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CCHS wrestling pioneer Clipp had ‘heart of gold’

CCHS wrestling pioneer Clipp had ‘heart of gold’
CCHS wrestling pioneer Clipp had ‘heart of gold’
In 2015, Richard Clipp was recognized at a Corydon Central basketball game when he was set to retire from coaching wrestling after 37 seasons. File photo by Brian Smith

Pioneer. Teacher. Coach. Legend. Pride.
Indiana High School Wrestling Coaches Association Hall of Fame coach Richard Clipp Jr. had a Fu Manchu-style mustache that was easily recognizable in the classroom and on the wrestling mat. A teacher and coach for 37 years at Corydon Central High School, Clipp began the Panthers’ wrestling and girls’ golf programs.
Retiring from the classroom in 2013 and as wrestling coach in 2015, Clipp would later be included in the inaugural Corydon Central Athletics Hall of Fame class in 2018. An impact on roughly 300 wrestlers and countless others, Clipp passed away Aug. 2, 2019, at the age of 66.
A New Albany High School graduate, Clipp began in the Corydon Central wrestling program in 1978. Along with it, he organized the Old Capital Invitational, an event that has commenced 35 times and continues today.
Tallying 366 coaching wins and seven conference championships, Clipp was inducted into the IHSWCA Hall of Fame in 2006.
Current Corydon Central wrestling coach Regan Gusler was on the inaugural squad and remembers Clipp was not a fan of being called ‘coach.’
‘I remember being a little intimidated by him as a freshman going out for wrestling but soon found out he was a very funny, compassionate, interesting although sometimes an intense guy,’ Gusler said. ‘While he was very competitive, he was also very patient and understanding and willing to invest a lot of time and effort into young men, even when there was little chance they would ever develop into great wrestlers. As Corydon wrestling became more competitive, he was able to set an expectation and understanding that Corydon wrestling had a certain air about it.’
Clipp came up with the idea ‘Pride Matters’ to instill in the wrestling program, said Gusler, who was an assistant coach for 17 seasons alongside Clipp.
During the peak of Corydon Central wrestling, the Panthers enjoyed 20-plus years with a winning record.
‘It’s something I know he was very proud of,’ Gusler said.
‘It’s a matter of pride,’ was a quote that stuck with former wrestler Ezra Paden, a 2016 graduate. ‘It was something he used to say, whether it was how you carried yourself on the mat or in life; carrying a certain amount of pride allows you to hold yourself accountable and be the person you know that you can be.’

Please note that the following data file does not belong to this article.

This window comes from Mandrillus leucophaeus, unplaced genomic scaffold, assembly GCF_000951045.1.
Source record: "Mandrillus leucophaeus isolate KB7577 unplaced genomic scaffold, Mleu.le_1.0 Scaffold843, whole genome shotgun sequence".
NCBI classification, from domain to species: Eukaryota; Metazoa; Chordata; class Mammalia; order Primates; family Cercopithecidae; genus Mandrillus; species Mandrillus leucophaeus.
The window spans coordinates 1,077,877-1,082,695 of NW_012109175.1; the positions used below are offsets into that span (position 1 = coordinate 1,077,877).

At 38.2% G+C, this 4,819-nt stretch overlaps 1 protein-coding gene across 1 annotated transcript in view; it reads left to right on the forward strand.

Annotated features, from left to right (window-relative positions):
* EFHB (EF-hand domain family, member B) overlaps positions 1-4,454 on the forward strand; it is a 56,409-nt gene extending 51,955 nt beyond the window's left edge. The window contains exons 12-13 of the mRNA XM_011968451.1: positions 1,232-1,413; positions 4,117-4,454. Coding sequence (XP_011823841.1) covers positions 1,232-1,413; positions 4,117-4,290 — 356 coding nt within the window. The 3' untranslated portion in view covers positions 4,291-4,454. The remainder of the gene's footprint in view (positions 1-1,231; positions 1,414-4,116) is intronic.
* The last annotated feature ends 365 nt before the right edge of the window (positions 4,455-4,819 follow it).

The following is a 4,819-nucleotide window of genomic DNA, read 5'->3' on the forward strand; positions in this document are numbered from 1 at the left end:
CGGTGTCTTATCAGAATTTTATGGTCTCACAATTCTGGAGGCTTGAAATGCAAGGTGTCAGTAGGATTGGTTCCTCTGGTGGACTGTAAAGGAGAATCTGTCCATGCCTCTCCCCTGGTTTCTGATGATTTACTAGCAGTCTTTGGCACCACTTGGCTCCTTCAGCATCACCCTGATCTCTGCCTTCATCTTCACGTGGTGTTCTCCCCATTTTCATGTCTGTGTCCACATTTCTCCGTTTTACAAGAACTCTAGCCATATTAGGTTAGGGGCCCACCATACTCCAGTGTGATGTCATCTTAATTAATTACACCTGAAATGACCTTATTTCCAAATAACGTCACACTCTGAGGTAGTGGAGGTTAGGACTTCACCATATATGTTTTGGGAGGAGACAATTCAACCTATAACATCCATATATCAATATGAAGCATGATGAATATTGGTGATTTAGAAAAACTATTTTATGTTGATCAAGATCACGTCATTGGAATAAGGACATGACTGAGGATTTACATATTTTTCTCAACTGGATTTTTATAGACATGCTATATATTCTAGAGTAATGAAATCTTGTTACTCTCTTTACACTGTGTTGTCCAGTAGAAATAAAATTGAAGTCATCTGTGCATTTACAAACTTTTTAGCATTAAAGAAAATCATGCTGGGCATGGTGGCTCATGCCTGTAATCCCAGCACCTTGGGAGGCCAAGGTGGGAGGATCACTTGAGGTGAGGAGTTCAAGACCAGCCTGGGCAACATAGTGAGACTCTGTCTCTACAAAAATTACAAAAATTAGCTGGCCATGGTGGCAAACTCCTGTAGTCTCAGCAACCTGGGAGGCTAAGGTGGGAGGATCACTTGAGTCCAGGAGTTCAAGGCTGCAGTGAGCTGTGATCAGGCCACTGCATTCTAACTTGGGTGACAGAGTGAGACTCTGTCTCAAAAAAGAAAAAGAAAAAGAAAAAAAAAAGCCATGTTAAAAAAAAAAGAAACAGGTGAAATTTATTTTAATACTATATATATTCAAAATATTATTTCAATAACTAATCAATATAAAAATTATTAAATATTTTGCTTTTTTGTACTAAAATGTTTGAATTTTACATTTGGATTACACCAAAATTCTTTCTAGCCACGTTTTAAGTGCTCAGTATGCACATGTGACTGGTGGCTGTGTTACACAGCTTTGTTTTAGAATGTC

Paden said Clipp cared. It wasn’t about winning or losing, but he cared about every wrestler who took on the challenges of entering the wrestling room.
Clipp also coached boys’ and girls’ golf at Corydon Central along with stints on the baseball and football fields in different capacities. In 17 seasons as boys’ golf coach, the Panthers won nine Mid-Southern Conference titles. He also was an avid horse-racing fan.
‘I spent a lot of time with Richard Clipp,’ Gusler said. ‘I was fortunate to learn from him a lot about coaching but even more about life, people, integrity or how to read a racing form. He once said that he chose to teach so he could coach, which he loved, whether it was wrestling, golf, baseball or football. I feel extremely fortunate to have had Richard Clipp as a teacher, coach, colleague and friend.’
Corydon Central High School principal Keith Marshall said he met Clipp in 1999 and his observations of interactions with students was memorable.
‘Clipp always saw the good in others,’ Marshall said. ‘As a coach, he recruited many students that, when all was said and done, wrestling made them a better person … He created a wrestling program at CCHS that was well respected. He was a gentle giant of sorts. He had a heart of gold.’
When Clipp was part of the inaugural Corydon Central Athletics Hall of Fame class this past winter, Marshall said he was hesitant about Clipp giving a speech.
‘He has more stories than anyone that I know,’ Marshall said. ‘He did a great job at the ceremony, and it was great to see him be recognized for all of his hard work and dedication.’
With a popcorn and soft drink in hand at a Panthers’ basketball game after the December ceremony, Clipp insisted on paying for his refreshments.
‘I, of course, laughed and said that the least that I could do was get him those two things without making him pay for it,’ Marshall said. ‘He was very deserving, and it was nice to see him with his friends and family that night.’
During 37 years, Clipp coached 35 individual sectional champions, 12 individual regional champions and nine state qualifiers on the mat.
‘The term legend is thrown around a lot these days, but I think it is an appropriate description for him in consideration of the impact he clearly had here at Corydon Central,’ Corydon Central athletic director John Atkins said.
‘Coach Clipp was a remarkable man; his life’s work of building the wrestling program at Corydon and the coaches he chose to surround himself with have had a lasting impact on not only myself, but to all who chose to step out on the mat for Corydon Central,’ Paden said. ‘His primary goal was to create men of character, discipline and pride. I believe that he did that. I know that if it hadn’t been for coach Clipp and the program that he built, I wouldn’t be the person I am today.’

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